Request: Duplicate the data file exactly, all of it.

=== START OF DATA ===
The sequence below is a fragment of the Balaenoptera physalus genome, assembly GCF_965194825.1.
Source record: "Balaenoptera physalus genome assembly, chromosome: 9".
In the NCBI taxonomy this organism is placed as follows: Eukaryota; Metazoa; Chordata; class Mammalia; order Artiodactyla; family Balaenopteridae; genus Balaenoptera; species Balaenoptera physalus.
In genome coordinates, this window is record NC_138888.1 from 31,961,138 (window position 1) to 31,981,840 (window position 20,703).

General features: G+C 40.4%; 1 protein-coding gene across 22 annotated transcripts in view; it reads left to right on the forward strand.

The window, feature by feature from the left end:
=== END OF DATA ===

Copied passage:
The sequence below is a fragment of the Balaenoptera physalus genome, assembly GCF_965194825.1.
Source record: "Balaenoptera physalus genome assembly, chromosome: 9".
In the NCBI taxonomy this organism is placed as follows: Eukaryota; Metazoa; Chordata; class Mammalia; order Artiodactyla; family Balaenopteridae; genus Balaenoptera; species Balaenoptera physalus.
In genome coordinates, this window is record NC_138888.1 from 31,961,138 (window position 1) to 31,981,840 (window position 20,703).

General features: G+C 40.4%; 1 protein-coding gene across 22 annotated transcripts in view; it reads left to right on the forward strand.

The window, feature by feature from the left end: